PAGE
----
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Bert Therapy Dog brings joy to staff and patients

25 June 2020

At just 20 months of age, Bert Evans may seem like a young pup on the wards of QEII Hospital, but make no mistake, QEII’s very own cravat-loving labradoodle is a veteran therapy dog. 

Bert’s “Mum”, hospital Safety and Quality Administration Officer Megan Evans, said her fur baby had taken to his role spreading love and joy to QEII staff and patients like a duck to water. 

“Bert has been coming in since he was a puppy to get used to all the hospital noises and has gone through most of his therapy dog training. He comes in most Fridays to visit staff around the hospital and just loves everyone. 

“We do little tours of the Palliative Care ward, and he goes to Grand Rounds presentations with our Junior Doctors. He has also visited Outpatients Department a few times too. Usually he picks someone out of the crowd in the waiting room areas and gives them extra attention if he thinks they need it.”

Ms Evans said he was specifically selected for undertaking therapy work for his special temperament. 

“A couple of years ago I got talking to the Clinical Nurse at Palliative Care and he asked me if I would be interested in training a dog to visit the palliative care ward. My last dog had passed away from old age and I thought yes, that’s something I’d like to do,” she said.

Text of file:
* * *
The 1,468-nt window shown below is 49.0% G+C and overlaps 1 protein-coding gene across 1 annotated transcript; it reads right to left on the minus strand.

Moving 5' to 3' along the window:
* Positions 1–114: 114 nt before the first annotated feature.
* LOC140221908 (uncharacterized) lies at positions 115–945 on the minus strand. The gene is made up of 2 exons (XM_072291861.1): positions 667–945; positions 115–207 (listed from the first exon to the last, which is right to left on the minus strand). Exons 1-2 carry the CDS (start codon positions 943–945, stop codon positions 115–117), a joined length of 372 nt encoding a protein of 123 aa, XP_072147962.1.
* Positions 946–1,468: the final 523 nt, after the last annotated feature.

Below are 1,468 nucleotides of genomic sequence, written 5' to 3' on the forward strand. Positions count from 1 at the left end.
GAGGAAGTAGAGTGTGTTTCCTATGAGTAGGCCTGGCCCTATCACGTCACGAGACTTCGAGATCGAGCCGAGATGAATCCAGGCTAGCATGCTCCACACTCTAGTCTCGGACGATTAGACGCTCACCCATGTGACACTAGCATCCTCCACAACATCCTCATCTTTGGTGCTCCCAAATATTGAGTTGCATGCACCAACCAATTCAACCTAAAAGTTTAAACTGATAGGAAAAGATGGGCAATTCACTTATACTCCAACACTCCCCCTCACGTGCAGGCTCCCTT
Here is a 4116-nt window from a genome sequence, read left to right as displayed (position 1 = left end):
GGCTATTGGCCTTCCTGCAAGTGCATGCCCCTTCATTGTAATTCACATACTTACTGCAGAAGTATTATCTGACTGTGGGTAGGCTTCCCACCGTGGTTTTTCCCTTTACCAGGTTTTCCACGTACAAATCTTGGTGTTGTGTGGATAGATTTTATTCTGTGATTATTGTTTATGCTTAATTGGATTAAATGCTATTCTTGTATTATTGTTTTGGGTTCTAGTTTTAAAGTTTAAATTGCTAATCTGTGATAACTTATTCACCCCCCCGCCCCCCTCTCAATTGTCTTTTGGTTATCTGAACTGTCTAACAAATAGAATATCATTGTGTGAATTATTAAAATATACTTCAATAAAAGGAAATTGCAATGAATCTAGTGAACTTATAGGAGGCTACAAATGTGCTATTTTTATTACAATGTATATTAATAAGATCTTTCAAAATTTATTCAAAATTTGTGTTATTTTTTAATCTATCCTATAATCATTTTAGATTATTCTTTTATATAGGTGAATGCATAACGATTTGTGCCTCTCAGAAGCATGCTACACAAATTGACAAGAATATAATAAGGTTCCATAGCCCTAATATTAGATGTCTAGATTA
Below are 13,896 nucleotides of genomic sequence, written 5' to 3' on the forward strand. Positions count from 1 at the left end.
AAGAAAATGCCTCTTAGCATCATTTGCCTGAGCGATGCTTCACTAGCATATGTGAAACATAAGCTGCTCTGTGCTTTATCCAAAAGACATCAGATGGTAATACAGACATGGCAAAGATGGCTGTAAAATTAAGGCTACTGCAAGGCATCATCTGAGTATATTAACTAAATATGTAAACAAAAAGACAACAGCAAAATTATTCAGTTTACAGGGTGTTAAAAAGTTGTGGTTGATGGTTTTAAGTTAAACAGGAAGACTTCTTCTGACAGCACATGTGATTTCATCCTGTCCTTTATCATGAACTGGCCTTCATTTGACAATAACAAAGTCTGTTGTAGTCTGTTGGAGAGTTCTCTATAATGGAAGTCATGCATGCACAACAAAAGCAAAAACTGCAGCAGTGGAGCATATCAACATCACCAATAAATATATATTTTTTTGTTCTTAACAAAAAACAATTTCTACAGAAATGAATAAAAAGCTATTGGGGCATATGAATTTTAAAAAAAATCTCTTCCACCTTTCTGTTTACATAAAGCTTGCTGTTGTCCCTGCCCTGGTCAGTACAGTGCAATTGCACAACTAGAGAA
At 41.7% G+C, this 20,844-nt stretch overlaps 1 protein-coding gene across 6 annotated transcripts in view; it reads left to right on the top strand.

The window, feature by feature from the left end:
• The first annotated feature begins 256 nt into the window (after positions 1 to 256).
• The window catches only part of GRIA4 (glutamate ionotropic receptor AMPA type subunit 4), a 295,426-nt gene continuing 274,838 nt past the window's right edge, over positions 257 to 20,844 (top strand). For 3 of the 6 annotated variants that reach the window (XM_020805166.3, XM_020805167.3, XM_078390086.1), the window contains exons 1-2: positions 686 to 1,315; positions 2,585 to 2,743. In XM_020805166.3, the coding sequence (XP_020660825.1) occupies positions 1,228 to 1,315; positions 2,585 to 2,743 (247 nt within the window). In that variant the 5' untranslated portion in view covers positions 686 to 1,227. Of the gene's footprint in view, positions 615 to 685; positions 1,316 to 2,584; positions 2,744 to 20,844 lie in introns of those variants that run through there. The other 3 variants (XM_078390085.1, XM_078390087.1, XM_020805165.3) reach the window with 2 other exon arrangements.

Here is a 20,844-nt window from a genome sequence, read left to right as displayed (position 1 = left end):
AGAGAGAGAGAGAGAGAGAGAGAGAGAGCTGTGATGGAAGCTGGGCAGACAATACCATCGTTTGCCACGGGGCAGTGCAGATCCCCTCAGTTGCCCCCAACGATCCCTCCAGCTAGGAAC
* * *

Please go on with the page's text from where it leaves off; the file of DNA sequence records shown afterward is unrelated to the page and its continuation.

“Bert’s breeder knew I wanted to train my new puppy to be a therapy animal, so he was hand-picked by her as the best dog for the job from the litter. He is very laid-back and takes everything in his stride and is a bit of a character, which all sits very well for his role at QEII.” 

Ms Evans said the response from staff to Bert had been overwhelmingly positive.

“It usually takes me about 20 minutes to get from the carpark to the office with all the pats he gets from colleagues and hospital visitors,” she said. “People love Bert. Even our Executive Director Adrianne Belchamber asked me how and where he was last Friday.”

Ms Evans said Bert was a great stress reliever for staff who were involved in delivering complex medical care. 

“People relax around Bert. People love playing with him and he loves spending time with them. So many people tell me seeing Bert has made their day,” she said. “He’s also a great support for families who are visiting their loved ones in hospital.” 

When coronavirus hit in April, like many Australians, Bert had to take temporary leave as strict social distancing measures came into force in Queensland; however, he has since returned to work.  

“Bert came back to QEII in May and is just loving being back in the office again,” Ms Evans said. “For him, the hospital is his second home.” 

To keep track of Bert’s latest adventures at QEII, follow him on Instagram: @belloui_bert_therapydood

Last updated 25 June 2020
Last reviewed 25 June 2020

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